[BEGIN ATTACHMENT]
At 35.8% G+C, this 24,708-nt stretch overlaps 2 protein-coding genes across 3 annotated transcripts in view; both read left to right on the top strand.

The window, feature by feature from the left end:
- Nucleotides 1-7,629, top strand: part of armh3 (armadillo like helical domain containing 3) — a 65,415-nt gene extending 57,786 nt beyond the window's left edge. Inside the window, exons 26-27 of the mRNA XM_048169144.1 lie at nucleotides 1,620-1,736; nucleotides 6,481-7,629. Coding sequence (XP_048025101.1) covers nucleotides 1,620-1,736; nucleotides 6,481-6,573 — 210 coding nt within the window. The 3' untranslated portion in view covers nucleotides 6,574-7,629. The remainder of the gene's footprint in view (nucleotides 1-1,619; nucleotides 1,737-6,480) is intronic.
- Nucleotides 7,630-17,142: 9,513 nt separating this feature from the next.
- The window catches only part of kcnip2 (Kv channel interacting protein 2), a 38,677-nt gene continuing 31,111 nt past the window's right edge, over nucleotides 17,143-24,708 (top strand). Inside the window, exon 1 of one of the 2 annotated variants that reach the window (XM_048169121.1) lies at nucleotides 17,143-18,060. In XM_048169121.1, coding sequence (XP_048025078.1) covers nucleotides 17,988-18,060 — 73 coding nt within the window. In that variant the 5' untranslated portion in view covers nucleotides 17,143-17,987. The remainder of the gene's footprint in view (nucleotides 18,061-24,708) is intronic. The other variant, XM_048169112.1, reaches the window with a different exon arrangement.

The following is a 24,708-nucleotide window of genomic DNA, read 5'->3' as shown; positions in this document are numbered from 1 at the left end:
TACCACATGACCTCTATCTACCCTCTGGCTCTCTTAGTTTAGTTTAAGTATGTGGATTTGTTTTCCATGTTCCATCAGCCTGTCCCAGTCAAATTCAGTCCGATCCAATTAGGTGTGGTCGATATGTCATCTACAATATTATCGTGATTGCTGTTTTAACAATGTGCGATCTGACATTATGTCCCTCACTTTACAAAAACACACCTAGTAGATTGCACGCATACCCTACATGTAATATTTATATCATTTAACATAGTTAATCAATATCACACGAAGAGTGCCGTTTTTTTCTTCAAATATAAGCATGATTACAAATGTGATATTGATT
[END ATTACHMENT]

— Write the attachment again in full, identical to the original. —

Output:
At 35.8% G+C, this 24,708-nt stretch overlaps 2 protein-coding genes across 3 annotated transcripts in view; both read left to right on the top strand.

The window, feature by feature from the left end:
- Nucleotides 1-7,629, top strand: part of armh3 (armadillo like helical domain containing 3) — a 65,415-nt gene extending 57,786 nt beyond the window's left edge. Inside the window, exons 26-27 of the mRNA XM_048169144.1 lie at nucleotides 1,620-1,736; nucleotides 6,481-7,629. Coding sequence (XP_048025101.1) covers nucleotides 1,620-1,736; nucleotides 6,481-6,573 — 210 coding nt within the window. The 3' untranslated portion in view covers nucleotides 6,574-7,629. The remainder of the gene's footprint in view (nucleotides 1-1,619; nucleotides 1,737-6,480) is intronic.
- Nucleotides 7,630-17,142: 9,513 nt separating this feature from the next.
- The window catches only part of kcnip2 (Kv channel interacting protein 2), a 38,677-nt gene continuing 31,111 nt past the window's right edge, over nucleotides 17,143-24,708 (top strand). Inside the window, exon 1 of one of the 2 annotated variants that reach the window (XM_048169121.1) lies at nucleotides 17,143-18,060. In XM_048169121.1, coding sequence (XP_048025078.1) covers nucleotides 17,988-18,060 — 73 coding nt within the window. In that variant the 5' untranslated portion in view covers nucleotides 17,143-17,987. The remainder of the gene's footprint in view (nucleotides 18,061-24,708) is intronic. The other variant, XM_048169112.1, reaches the window with a different exon arrangement.

The following is a 24,708-nucleotide window of genomic DNA, read 5'->3' as shown; positions in this document are numbered from 1 at the left end:
TACCACATGACCTCTATCTACCCTCTGGCTCTCTTAGTTTAGTTTAAGTATGTGGATTTGTTTTCCATGTTCCATCAGCCTGTCCCAGTCAAATTCAGTCCGATCCAATTAGGTGTGGTCGATATGTCATCTACAATATTATCGTGATTGCTGTTTTAACAATGTGCGATCTGACATTATGTCCCTCACTTTACAAAAACACACCTAGTAGATTGCACGCATACCCTACATGTAATATTTATATCATTTAACATAGTTAATCAATATCACACGAAGAGTGCCGTTTTTTTCTTCAAATATAAGCATGATTACAAATGTGATATTGATT